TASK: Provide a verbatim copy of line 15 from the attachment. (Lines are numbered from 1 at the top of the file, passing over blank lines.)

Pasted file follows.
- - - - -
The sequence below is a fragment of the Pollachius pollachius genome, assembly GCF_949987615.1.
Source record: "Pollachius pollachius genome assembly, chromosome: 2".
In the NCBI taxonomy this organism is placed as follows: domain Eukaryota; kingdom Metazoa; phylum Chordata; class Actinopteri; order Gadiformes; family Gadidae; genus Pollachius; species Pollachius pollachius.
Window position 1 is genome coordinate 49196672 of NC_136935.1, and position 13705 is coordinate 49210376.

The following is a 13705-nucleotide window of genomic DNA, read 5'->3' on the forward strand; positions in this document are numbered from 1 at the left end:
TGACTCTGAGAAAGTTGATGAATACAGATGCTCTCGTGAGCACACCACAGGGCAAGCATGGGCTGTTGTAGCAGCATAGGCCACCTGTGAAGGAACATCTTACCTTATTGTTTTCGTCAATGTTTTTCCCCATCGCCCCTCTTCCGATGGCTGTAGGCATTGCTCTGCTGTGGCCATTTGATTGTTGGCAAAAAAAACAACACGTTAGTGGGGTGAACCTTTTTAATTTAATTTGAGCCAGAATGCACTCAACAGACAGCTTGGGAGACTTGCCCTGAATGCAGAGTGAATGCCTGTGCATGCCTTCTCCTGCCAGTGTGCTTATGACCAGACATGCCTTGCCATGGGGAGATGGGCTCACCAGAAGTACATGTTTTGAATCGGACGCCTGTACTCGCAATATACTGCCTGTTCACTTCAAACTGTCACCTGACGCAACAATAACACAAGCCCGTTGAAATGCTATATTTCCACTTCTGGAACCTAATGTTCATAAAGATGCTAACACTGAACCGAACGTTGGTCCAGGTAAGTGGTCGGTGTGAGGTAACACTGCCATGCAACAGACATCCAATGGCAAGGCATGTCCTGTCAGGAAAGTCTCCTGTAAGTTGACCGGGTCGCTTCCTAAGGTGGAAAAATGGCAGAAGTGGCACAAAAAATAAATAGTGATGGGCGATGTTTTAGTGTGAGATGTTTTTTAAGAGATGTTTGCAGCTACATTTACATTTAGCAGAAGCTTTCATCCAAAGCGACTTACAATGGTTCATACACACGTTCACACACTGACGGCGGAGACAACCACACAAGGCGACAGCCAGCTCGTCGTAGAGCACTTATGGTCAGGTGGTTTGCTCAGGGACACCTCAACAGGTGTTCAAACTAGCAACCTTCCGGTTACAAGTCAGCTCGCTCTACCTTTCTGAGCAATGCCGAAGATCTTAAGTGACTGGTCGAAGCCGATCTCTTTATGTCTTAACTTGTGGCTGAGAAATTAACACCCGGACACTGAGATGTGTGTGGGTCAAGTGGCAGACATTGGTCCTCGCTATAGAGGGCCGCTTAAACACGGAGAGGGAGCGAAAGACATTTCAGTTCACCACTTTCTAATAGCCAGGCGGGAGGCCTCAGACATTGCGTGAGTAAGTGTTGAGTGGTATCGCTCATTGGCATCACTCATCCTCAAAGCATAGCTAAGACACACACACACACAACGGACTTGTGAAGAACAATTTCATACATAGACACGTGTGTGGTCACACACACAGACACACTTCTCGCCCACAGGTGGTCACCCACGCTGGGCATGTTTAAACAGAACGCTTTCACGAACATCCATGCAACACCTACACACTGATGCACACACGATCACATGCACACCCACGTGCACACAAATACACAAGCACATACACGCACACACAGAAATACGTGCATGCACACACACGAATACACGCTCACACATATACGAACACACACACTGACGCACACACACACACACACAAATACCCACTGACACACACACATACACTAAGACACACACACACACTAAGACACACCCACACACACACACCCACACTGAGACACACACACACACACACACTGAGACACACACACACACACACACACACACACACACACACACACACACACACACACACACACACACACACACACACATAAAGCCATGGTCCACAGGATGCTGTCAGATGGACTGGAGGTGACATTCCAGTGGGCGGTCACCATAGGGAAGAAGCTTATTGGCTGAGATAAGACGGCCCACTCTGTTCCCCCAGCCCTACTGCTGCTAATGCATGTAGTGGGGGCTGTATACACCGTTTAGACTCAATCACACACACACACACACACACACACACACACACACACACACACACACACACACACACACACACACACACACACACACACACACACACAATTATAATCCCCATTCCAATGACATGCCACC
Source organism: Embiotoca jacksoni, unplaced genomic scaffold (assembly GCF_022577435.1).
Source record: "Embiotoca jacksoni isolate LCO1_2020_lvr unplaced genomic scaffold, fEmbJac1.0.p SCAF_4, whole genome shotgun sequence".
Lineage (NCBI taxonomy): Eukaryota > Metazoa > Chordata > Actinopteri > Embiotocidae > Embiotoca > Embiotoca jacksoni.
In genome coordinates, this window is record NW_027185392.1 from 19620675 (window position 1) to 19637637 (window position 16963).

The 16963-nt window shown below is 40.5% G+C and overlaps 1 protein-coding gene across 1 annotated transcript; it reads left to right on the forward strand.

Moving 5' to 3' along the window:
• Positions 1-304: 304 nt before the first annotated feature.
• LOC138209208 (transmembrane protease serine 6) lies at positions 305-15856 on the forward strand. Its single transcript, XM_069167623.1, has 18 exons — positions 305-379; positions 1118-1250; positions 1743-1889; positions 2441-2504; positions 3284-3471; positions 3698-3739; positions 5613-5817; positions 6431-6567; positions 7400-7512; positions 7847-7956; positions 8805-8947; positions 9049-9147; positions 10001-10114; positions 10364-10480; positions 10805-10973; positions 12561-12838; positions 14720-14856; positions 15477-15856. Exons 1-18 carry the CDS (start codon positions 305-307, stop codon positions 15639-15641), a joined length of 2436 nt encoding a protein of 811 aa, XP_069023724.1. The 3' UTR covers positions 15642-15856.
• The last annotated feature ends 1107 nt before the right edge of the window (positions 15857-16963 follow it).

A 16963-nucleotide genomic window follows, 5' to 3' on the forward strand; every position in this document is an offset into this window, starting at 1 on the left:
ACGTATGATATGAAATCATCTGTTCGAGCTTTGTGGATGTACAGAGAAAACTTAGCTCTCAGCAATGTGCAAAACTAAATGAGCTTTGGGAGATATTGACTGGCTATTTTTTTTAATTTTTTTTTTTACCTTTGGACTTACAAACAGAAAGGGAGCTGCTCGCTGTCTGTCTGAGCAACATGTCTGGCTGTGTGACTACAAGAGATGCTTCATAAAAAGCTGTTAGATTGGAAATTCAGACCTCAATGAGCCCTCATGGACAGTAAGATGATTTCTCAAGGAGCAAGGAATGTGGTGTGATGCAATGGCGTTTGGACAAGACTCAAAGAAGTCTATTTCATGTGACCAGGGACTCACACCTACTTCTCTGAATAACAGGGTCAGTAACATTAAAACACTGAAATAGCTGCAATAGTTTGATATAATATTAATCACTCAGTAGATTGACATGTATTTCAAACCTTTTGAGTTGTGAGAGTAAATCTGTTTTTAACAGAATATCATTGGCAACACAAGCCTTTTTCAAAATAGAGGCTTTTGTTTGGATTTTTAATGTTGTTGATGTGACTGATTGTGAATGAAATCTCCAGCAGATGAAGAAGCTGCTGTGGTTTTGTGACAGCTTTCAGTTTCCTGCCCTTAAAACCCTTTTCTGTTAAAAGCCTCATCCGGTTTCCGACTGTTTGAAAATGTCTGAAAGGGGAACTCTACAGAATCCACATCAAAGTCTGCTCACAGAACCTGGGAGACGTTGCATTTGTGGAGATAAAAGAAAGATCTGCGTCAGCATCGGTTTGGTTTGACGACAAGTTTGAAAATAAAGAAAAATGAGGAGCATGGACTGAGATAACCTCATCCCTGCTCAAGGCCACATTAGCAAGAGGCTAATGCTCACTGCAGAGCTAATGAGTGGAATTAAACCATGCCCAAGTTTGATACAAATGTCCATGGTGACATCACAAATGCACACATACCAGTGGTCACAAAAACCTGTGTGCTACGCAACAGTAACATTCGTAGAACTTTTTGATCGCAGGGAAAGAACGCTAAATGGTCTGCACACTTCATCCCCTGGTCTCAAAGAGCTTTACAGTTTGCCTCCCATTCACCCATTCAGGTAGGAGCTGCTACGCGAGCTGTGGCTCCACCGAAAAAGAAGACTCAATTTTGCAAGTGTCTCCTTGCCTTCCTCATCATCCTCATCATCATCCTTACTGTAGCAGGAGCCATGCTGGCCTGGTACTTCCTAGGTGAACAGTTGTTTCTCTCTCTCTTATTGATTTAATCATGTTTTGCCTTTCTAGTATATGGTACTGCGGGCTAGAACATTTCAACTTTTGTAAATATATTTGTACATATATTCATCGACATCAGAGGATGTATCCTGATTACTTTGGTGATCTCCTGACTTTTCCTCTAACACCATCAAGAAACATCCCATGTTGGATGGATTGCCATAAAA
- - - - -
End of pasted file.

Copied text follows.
• The last annotated feature ends 1107 nt before the right edge of the window (positions 15857-16963 follow it).